12. Jul 6, 2005 #11
    xjuggleboy,

    You might not have read my first post.

    Say, you weigh a and b first and got equal weight. Weigh a and c and if c goes down then the coin is heavy. If a and b are unequal, weigh a and c. Either a and c or b and c should be equal and tend to move in the same direction. So you can alwasy find out which group has the wrong coin and whether it is of more weight or less. Say, we got the group a with a heavy coin.

    Now take any two coins of a and put them in the two pans of the balance. If they are equal then the third coin is faulty and weighs more. If they are unequal then one pan should go down.


    Similar solution is given above.
     
  13. Jul 6, 2005 #12
    Procedure?..........
     
  14. Jul 7, 2005 #13
    Hmm,
    Divide the coin set into 5 groups,
    2+2+2+2+1
    Label these group as A,B,C,D and E.

    Step 1. Compare A and B
    Step 2. Compare C and D

    Case 1 : A==B, C==D
    implies both heavy and light coins have ended up in the same group
    interchange one coin from A with one coin in B &
    interchange one coin from C with one coin in D

    Step 3. Compare A and B
    Step 4. Compare C and D
    The heavy and light coins would have been identified by now

    Case 2 : A==B, C!=D (WLOG, A!=B and C==D is symmetric to this case)
    implication
    Case 2.1 Both C and D have one bad coin each
    Case 2.2 One of either C or D has a bad coin and the other bad coin is E
    Step 3. Take one coin from A and compare with E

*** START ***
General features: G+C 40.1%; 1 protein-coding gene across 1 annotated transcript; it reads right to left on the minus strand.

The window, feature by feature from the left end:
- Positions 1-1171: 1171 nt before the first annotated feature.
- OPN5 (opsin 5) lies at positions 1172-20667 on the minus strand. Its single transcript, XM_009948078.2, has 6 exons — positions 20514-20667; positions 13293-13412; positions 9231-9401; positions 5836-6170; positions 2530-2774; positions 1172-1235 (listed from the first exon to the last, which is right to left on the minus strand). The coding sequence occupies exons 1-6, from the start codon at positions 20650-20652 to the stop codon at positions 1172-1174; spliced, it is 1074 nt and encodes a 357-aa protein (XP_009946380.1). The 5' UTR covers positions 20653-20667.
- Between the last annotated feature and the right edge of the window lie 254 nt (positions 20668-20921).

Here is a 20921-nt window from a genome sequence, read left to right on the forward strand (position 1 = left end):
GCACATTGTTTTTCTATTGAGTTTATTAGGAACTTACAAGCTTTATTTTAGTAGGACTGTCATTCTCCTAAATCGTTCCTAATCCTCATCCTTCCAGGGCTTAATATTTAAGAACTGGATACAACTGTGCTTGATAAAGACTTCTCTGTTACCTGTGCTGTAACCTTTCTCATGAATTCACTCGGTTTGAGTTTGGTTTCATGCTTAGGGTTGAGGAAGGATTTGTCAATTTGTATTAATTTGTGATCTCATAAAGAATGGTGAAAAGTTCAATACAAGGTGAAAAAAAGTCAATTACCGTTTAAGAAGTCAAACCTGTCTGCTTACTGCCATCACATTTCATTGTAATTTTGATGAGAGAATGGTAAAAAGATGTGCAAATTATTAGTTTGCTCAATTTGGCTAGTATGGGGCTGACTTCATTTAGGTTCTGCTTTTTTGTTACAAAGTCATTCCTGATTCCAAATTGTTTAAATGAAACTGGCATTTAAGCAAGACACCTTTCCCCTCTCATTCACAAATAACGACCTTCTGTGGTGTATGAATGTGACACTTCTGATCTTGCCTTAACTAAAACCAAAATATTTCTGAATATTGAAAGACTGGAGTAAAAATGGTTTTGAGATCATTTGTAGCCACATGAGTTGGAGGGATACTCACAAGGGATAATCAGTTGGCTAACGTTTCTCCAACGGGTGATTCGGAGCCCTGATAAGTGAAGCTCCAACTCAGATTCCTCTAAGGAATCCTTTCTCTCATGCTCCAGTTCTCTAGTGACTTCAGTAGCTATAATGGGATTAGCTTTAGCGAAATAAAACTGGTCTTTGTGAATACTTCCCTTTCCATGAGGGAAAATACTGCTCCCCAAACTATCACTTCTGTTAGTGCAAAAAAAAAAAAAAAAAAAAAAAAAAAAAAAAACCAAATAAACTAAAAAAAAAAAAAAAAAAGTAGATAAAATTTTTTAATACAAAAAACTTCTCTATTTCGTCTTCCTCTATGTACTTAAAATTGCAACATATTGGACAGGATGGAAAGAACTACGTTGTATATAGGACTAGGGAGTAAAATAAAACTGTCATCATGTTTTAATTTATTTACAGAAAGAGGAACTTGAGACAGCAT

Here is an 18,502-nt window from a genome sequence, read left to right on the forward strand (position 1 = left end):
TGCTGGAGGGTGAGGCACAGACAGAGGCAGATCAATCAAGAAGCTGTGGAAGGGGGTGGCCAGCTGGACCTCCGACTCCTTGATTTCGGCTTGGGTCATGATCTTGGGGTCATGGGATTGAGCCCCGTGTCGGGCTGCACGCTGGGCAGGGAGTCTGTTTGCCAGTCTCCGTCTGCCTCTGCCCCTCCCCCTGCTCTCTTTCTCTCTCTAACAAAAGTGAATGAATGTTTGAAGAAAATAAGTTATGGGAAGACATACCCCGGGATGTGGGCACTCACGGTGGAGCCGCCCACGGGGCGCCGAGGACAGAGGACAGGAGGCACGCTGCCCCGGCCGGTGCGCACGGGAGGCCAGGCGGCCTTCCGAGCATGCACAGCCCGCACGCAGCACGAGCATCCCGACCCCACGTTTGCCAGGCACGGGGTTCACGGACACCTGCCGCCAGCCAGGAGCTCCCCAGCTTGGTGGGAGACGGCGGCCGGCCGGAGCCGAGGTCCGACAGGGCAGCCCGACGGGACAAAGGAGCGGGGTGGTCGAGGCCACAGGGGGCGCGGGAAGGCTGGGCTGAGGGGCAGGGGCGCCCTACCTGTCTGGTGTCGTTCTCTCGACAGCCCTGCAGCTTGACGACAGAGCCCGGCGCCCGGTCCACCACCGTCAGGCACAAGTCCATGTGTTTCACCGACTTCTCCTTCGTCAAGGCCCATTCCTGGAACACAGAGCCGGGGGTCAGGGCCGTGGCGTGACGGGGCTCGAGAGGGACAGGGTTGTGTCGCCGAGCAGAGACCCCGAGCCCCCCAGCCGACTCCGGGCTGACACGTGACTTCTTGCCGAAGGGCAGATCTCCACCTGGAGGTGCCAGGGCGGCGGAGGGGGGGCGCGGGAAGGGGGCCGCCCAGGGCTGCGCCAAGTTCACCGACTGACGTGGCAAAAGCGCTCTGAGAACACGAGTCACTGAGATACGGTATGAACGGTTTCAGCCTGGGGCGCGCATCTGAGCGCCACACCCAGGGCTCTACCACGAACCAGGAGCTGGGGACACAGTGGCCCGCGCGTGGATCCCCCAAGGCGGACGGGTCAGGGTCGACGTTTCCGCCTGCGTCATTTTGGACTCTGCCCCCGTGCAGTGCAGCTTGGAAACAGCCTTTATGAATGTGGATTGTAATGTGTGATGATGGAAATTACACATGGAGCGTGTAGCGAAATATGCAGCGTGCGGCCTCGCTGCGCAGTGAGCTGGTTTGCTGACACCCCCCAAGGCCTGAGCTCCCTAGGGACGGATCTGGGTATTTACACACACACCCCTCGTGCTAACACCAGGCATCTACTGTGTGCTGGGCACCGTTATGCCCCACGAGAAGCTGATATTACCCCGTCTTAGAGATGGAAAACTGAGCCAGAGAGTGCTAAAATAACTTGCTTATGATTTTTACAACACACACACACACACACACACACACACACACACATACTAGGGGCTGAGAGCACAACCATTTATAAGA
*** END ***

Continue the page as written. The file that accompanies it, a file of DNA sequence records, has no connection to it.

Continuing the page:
This should identify which of the case 2.1 or 2.2 we are handling.
    For case 2.1,
    First of all, we know which of C and D is heavier or lighter.
    Step 4. Compare coins of C against each other
    Step 5. Compare coins of D against each other
    The heavy and light coin will have been identified by now

    For case 2.2,
    From Step 3 we know whether E is heavier or lighter and since C!=D, the tilt during this comparison would tell us which is the bad group. If X is the bad group then,
    Step 4. Compare coins of X against each other

    Case 3 : A!=B and C!=D
    Implications,
    One of A and B is bad
    One of C and D is bad
    Step 3. Compare A against C
    Step 4. Compare A against D
    If A is good (in which case one of A==C or A==D will be true), then we would come to know from these steps which groups are bad and which are heavier or lighter. If A is bad (in which case both A!=C and A!=D will be true), then we would come to know whether A is heavier or lighter and we also would find the other group and also would find out whether it is heavier or lighter.
    If X and Y group are found to be bad and we know which of X and Y is heavier or lighter then,
    Step 5. Compare coins of X against each other
    Step 6. Compare coins of Y against each other
    The heavier and lighter coins would have been known by now.

    So at the most it seems, we will take 6 comparisons and at the best it can work out in 3 comparisons.

    -- AI
     
    Last edited: Jul 7, 2005
  15. Jul 7, 2005 #14

    NateTG

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    No idea. Those are lower bounds.